Paul Kornycky’s excellent letter (December 28) drew attention, yet again, to the stealthy erosion of local people’s democratic rights.
I join him in hoping that Horsham District Council’s new chief executive, Glen Chipp, will bring with him the good practices of Epping Forest and try to restore some of these rights when he takes up office later this year.
A flagrant example of this erosion of rights by our current council occurred in September when councillors voted to change the council’s constitution.
They voted to remove the right of local residents to have certain planning applications discussed and decided upon in open forums of democratically elected councillors (the Planning Committees).
Not only were residents to be denied these rights, but Parish and Neighbourhood Councils too.
The meeting to vote on this change to the constitution was rather shambolic.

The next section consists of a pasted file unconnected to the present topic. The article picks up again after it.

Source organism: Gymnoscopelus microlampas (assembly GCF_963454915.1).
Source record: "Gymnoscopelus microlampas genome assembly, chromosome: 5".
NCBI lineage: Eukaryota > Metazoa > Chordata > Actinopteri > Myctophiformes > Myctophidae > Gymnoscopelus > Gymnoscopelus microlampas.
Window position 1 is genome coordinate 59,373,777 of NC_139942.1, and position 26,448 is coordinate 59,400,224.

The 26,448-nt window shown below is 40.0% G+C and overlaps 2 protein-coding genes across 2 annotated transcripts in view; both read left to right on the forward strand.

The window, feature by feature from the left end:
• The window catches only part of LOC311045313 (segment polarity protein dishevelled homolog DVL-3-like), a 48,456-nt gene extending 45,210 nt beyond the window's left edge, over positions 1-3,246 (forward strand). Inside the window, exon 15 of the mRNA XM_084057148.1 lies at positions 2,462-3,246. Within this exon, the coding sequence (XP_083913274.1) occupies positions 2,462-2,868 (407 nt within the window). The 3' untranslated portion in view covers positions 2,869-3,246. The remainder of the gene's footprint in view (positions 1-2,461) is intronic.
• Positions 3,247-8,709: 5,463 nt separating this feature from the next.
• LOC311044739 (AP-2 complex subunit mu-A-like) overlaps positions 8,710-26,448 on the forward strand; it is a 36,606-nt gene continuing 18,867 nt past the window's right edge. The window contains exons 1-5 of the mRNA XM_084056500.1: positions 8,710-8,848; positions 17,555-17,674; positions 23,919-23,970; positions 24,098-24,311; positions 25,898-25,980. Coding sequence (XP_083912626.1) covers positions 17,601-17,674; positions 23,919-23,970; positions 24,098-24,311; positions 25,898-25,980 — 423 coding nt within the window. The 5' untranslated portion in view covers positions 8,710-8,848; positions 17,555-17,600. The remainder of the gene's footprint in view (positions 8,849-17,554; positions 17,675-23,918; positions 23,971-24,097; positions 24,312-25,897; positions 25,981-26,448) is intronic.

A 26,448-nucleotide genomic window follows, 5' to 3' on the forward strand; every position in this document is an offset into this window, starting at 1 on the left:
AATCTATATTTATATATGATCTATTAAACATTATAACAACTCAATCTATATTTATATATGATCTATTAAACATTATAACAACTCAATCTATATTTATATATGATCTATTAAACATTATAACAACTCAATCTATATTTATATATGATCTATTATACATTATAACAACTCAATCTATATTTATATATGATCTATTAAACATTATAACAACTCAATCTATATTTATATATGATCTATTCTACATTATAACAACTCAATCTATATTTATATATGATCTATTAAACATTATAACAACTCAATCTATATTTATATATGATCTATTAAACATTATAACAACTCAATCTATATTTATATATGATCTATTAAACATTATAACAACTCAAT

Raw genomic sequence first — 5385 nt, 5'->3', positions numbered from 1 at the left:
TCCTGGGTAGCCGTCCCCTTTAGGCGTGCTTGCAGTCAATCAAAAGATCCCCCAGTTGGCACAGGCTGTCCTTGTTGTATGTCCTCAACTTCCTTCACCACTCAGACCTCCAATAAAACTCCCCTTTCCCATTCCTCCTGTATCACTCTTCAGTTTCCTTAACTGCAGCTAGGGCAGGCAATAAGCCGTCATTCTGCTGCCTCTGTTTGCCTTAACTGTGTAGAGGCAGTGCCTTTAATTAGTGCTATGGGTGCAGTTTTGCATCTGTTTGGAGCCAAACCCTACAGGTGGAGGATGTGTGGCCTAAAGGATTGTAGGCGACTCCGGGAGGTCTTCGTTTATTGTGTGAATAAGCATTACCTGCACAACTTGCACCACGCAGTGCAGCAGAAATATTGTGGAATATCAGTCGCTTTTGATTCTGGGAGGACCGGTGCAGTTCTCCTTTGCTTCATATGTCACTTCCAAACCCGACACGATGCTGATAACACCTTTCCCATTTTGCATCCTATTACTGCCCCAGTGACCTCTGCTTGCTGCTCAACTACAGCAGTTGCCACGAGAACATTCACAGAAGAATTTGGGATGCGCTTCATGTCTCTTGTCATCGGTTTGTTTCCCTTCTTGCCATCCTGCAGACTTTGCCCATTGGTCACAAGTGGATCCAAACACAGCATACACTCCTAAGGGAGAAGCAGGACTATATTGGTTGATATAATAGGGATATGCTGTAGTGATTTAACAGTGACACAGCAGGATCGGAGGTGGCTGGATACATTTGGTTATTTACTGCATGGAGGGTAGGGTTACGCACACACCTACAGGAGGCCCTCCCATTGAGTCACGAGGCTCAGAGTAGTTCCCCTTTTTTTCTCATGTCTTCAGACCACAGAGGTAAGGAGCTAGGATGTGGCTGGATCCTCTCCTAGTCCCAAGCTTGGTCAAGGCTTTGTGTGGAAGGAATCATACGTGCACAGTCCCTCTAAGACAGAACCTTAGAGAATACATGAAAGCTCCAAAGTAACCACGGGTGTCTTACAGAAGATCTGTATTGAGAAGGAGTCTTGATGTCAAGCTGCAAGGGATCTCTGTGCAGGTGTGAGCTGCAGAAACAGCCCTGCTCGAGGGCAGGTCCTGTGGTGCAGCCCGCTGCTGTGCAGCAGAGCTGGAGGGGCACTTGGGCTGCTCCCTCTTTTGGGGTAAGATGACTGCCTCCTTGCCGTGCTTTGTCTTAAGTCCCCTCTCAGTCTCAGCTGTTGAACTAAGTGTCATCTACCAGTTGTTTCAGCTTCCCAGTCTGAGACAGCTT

I was there and I’m not altogether sure that all the councillors understood exactly what they were voting for. (Indeed, at one point councillor Toni Bradnum sensibly sought to get clarification on exactly what councillors would be asked to vote on, but she was overruled by the Chairman on a technicality).
So the vote went ahead with the result, now set in concrete, that the public and even Parish and Neighbourhood Councils will be denied the right to have certain planning applications democratically decided.
Removing this right (the ‘safety net’ as it’s called) could lead to public suspicion that there are ulterior motives at work; trying to ensure decisions are made behind closed doors, rather than in an open, democratically accountable arena.
This has serious implications for the future; particularly when we think of major developments in the pipeline for Horsham.
Liberty’s North of Horsham development; the redevelopment of Piries Place and the Forum and later on Hurst Road come to mind.
Dorking Road, Warnham